£178,000 fine for a Yellow Card and what happens if points are deducted for Cautions instead of fines

In what looks like nothing more than a way of trying to move one of their top wage earners off the books, Galatasaray have fined midfielder Wesley Sneijder nearly £2m for picking up 11 yellow cards last season.  The total fine amounted to £1.96m, which equates to around £178,000 per yellow card. 

With the Dutch midfielder reported to be taking a salary of £2.5m a year, a fine of almost 80% of his salary seems unjust.

For comparison, in the English Premier League, teams are fined just £25,000 if they receive six or more yellow cards.  Last season six teams suffered from this fate.

Interestingly, the teams affected were Chelsea (twice – fined more for repeat offending and receiving nine cautions in one match!) and three teams involved in a relegation battle (Sunderland, Newcastle and Aston Villa).

Games with teams who received six cautions or more:

29/08/2015Newcastle (6 cautions and 1 red) vs Arsenal
19/09/2015Bournemouth vs Sunderland (6 cautions)
24/10/2015 West Ham vs Chelsea (7 cautions)
02/04/2015Aston Villa (6 cautions) vs Chelsea
02/05/2016 Chelsea (9 cautions) vs Tottenham

But are fines the best way to stop misconduct in matches?  We decided to look at what impact a points penalty would have on the league instead of a fine.  In our model for every team with who received six or more cautions in a match we decided to remove a point. 

The result? There were no changes in league standings.  Chelsea still scraped in to the top half while Sunderland remained in the top flight at the expense of Newcastle and Aston Villa who finished 18th and 20th respectively.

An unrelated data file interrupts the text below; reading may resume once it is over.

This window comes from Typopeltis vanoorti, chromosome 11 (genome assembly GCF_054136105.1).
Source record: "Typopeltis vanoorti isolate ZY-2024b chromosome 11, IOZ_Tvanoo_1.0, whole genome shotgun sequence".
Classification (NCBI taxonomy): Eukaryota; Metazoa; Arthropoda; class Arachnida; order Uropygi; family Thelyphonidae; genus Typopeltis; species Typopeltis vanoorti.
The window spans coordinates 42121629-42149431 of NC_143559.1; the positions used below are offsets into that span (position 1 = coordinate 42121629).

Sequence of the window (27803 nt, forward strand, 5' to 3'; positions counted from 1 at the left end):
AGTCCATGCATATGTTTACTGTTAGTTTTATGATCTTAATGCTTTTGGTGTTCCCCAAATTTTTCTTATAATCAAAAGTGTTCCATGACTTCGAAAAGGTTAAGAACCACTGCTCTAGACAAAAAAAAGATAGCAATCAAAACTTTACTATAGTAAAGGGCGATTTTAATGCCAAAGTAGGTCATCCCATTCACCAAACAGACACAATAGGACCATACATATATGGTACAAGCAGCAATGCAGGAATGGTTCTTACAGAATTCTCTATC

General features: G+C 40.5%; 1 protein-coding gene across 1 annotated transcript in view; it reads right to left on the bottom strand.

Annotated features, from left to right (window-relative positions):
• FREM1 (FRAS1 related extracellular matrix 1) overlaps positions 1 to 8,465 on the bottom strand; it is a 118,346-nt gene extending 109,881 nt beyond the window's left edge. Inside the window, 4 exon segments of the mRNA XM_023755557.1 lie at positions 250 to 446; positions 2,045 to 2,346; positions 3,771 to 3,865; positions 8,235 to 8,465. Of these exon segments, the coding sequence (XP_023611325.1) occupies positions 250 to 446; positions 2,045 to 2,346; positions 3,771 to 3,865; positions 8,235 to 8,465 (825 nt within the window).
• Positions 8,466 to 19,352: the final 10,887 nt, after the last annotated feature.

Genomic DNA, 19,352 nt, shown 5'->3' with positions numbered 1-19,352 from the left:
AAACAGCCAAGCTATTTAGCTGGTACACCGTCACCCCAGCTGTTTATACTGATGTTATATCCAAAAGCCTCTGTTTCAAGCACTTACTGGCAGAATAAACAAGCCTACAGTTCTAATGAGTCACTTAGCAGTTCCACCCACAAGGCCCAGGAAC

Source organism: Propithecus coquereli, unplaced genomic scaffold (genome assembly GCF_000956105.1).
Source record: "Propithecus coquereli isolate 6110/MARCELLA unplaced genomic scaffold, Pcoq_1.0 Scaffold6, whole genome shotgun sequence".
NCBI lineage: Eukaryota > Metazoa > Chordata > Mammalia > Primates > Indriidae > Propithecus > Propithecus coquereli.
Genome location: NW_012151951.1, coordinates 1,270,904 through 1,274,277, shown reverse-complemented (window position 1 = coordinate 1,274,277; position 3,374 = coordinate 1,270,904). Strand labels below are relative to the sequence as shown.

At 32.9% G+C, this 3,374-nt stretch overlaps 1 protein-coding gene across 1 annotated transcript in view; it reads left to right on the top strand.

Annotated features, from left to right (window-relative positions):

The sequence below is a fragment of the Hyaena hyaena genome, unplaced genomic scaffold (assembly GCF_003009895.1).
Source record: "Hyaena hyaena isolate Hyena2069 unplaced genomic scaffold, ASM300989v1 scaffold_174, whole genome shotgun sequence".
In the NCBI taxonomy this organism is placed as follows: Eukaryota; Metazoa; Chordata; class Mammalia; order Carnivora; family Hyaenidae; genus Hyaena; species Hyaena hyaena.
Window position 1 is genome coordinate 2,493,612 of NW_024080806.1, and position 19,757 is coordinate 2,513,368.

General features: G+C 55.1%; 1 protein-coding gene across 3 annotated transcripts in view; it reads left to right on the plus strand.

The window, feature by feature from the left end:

Back to the drawing board, we decided to change our model.  We docked a point to any team who received five cautions or more in a game.  We also included teams picking up four yellow cards and one red card and docked a point for these teams too.  For teams who incurred two red cards in one match we docked them two points.  Did this change anything?

In fact it did!  Tottenham's 5-1 defeat to Newcastle on the last day wouldn't have caused them to slip below their arch-rivals in the league meaning their 21 year wait would have finally come to an end.  Serial offenders Chelsea, who by our calculations would be docked three points with these 'new rule' changes, would again still have made it in to the top ten, albeit on goal difference.  The only other affect on the league would see Tony Pulis finish below his old team Palace and slip below Bournemouth too.

So what do you think?  Would getting docked points instead of fines make the league more interesting?  How do you think it would affect the game?  Let us know on Twitter @refsix or on our Facebook page at facebook.com/refsix

The revised Premier League table with points docked instead of fines:

Hassan Rajwani